Myc levels are highly regulated and usually low in vivo. Dimerized with Max, it regulates most expressed genes and so directly and indirectly controls most cellular processes. Intranuclear diffusion of a functional c-Myc-eGFP, expressed from its native locus in murine fibroblasts and 3T3 cells or by transient transfection, was monitored using Two Photon Fluorescence Correlation Spectroscopy, revealing concentration and size (mobility) of complexes. With increased c-Myc-eGFP, a very immobile pool saturates as a ‘mobile’ pool increases. Both pools diffuse too slowly to be free Myc-Max dimers. Following serum stimulation, eGFP-c-Myc accumulated in the presence of the proteasome inhbitor MG132. Stimulating without MG132, Myc peaked at 2.5 hrs, and at steady was ~8 ± 1.3 nM. Inhbiting Myc-Max dimerization by Max-knockdown or drug treatment increased the ‘mobile’ c-Myc pool size. These results indicate that Myc populates macromolecular complexes of widely heterogenous size and mobility in vivo.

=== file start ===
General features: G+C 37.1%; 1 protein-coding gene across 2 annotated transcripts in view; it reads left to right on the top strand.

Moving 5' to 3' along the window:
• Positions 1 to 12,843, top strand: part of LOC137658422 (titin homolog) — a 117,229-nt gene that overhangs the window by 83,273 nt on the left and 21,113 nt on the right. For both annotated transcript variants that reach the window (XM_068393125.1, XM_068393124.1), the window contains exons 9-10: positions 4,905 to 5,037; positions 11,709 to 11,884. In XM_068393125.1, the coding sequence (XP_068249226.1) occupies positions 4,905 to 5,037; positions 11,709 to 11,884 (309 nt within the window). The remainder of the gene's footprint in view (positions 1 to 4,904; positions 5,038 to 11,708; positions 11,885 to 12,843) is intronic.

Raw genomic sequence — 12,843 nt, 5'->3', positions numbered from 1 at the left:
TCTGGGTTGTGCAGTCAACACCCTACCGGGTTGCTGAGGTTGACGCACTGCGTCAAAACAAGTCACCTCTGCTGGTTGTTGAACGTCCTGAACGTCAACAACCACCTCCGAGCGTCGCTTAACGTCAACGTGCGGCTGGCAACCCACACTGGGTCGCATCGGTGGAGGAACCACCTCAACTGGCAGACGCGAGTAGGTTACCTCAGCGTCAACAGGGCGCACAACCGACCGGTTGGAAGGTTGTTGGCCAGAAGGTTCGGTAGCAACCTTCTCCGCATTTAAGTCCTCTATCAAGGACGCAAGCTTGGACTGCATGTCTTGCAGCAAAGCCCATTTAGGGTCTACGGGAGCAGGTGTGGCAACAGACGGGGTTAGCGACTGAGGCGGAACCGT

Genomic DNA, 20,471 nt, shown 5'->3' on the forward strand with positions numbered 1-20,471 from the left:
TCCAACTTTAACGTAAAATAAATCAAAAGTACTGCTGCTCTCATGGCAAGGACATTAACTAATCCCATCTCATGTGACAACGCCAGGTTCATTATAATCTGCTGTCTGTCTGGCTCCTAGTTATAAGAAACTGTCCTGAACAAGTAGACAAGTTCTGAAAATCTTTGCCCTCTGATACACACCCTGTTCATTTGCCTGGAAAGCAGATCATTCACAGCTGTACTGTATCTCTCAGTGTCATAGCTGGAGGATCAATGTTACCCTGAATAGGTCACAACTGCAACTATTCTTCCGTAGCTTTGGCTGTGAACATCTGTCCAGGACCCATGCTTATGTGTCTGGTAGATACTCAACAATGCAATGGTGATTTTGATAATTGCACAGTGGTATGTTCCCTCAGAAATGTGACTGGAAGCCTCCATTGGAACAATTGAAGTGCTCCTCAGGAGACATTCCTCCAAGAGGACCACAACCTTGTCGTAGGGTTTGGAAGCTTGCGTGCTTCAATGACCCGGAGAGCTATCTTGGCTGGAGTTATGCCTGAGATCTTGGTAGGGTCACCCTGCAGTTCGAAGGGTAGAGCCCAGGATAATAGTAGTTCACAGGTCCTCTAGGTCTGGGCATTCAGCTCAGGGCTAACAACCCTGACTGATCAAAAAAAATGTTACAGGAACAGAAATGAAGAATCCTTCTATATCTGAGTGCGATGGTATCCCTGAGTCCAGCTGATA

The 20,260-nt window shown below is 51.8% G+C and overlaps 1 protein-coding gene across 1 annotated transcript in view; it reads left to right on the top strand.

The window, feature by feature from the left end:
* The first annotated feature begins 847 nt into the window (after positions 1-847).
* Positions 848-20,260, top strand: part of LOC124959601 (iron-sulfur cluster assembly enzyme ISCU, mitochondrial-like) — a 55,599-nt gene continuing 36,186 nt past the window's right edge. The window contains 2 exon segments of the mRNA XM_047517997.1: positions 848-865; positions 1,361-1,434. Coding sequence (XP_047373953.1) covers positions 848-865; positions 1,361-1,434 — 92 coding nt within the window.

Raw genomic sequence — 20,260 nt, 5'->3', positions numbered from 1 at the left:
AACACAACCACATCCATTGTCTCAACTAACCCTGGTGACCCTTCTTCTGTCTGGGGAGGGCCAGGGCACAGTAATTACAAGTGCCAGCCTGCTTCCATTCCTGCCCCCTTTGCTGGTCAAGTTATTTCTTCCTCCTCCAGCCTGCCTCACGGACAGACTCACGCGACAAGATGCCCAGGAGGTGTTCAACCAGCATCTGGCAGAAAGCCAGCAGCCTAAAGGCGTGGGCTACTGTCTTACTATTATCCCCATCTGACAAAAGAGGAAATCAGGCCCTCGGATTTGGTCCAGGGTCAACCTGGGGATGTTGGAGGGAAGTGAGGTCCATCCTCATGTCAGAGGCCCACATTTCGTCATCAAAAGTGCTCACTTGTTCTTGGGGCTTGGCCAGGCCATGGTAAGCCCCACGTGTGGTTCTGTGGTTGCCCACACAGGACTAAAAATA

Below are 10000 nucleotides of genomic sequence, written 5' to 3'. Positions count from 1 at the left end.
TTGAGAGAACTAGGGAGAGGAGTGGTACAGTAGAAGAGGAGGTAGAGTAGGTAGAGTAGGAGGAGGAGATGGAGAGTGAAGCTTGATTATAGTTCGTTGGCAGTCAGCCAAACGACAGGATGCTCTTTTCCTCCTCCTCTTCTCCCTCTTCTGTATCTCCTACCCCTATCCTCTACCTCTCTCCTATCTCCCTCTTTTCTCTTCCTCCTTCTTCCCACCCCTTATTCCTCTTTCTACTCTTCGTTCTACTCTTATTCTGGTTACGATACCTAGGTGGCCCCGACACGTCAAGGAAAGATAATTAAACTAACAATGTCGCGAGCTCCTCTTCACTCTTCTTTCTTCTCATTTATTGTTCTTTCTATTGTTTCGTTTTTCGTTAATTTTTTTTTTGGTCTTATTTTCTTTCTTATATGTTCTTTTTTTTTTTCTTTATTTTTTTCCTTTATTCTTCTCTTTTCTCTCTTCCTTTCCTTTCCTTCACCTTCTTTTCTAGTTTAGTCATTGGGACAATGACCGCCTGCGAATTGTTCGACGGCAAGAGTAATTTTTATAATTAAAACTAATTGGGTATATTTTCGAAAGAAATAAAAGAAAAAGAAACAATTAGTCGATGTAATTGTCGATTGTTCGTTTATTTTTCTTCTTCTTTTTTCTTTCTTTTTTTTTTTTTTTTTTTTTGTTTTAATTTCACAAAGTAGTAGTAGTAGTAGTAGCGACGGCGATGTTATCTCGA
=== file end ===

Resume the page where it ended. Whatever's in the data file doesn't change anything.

C-MYC is a highly regulated protein controlling the expression of many genes involved in the cell cycle, cell growth, proliferation and apoptosis1,2. c-Myc belongs to a family of transcription factors that contain basic helix-loop-helix motifs (b-HLH) and leucine zipper domains3; c-Myc dimerizes with Max4,5, also a member of the b-HLH family, and potentially tetramerizes (as a dimer of heterodimers) in order to bind to DNA specifically to E-box sequences (CAYGTG). Myc-Max likely carries along transcriptional co-activators or chromatin complexes including their associated histone acetyltransferases or ATPases/helicases5 to the promoters of target genes6. Although historically, c-Myc has been considered to be both an activator and repressor of transcription acting through direct protein-protein interactions with the transcription and chromatin machineries7,8, recent studies suggest that its activation function are dominant- at almost all genes9,10. As expected, c-Myc is tightly regulated by many mechanisms (i.e. the proteasome system11) and its deregulation is an important oncogenic event in cancer1,2.